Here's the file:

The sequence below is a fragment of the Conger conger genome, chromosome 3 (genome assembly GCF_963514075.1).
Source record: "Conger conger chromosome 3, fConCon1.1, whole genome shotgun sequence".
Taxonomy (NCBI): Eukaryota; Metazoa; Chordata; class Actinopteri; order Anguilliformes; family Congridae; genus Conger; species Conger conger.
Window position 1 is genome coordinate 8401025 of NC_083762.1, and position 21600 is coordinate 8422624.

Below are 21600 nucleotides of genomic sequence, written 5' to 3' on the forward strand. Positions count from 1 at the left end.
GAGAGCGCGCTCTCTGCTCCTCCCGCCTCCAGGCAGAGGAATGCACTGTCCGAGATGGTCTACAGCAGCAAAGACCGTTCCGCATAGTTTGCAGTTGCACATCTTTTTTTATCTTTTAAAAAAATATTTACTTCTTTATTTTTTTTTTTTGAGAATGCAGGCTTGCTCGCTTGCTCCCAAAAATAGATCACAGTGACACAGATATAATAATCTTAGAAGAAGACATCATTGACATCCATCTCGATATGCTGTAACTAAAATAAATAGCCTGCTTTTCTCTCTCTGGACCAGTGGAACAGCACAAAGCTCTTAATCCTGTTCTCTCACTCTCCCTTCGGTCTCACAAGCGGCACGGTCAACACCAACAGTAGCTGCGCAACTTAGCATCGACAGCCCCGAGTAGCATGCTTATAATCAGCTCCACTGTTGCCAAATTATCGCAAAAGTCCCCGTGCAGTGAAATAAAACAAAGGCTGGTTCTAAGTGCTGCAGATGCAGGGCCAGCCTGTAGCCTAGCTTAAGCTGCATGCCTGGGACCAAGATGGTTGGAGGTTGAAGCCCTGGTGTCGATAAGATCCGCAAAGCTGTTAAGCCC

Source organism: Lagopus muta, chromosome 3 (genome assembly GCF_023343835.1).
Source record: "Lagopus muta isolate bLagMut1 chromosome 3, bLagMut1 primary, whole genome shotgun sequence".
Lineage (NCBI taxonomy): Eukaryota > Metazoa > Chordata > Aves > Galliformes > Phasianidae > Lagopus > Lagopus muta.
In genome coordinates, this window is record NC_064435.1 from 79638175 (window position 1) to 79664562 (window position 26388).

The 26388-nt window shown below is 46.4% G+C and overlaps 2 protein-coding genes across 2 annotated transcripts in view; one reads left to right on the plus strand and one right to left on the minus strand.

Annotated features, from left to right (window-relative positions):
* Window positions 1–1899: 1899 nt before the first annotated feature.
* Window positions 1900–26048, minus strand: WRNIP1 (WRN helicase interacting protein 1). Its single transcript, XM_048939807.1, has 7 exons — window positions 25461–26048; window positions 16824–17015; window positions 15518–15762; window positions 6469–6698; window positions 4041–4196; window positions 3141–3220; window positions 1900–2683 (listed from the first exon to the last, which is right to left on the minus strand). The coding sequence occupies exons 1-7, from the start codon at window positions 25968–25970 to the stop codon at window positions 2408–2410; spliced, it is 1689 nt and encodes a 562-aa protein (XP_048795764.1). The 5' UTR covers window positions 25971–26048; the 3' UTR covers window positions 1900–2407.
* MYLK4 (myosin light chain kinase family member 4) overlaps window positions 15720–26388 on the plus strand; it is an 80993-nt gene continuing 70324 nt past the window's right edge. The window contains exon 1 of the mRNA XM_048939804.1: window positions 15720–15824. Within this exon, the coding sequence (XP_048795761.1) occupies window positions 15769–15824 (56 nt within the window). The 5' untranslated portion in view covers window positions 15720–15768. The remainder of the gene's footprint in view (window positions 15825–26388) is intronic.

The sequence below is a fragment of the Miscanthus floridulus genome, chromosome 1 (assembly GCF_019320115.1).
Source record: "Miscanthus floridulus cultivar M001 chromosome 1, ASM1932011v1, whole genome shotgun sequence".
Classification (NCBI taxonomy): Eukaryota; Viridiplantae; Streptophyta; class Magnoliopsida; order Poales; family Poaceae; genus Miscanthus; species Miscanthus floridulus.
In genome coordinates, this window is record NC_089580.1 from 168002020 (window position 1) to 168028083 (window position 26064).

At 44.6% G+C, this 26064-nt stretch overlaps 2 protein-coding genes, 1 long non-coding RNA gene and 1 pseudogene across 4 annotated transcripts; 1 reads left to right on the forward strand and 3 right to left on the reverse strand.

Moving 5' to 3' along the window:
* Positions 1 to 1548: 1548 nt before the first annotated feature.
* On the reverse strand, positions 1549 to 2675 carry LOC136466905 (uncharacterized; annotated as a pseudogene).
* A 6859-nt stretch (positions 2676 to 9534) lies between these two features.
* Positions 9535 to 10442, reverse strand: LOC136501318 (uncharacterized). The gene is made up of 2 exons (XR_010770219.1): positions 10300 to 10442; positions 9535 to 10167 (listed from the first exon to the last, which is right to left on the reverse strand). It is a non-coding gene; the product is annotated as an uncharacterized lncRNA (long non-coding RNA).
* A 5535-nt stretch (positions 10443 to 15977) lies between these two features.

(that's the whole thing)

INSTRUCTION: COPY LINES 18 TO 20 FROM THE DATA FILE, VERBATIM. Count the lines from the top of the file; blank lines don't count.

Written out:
Classification (NCBI taxonomy): Eukaryota; Viridiplantae; Streptophyta; class Magnoliopsida; order Poales; family Poaceae; genus Miscanthus; species Miscanthus floridulus.
In genome coordinates, this window is record NC_089580.1 from 168002020 (window position 1) to 168028083 (window position 26064).

At 44.6% G+C, this 26064-nt stretch overlaps 2 protein-coding genes, 1 long non-coding RNA gene and 1 pseudogene across 4 annotated transcripts; 1 reads left to right on the forward strand and 3 right to left on the reverse strand.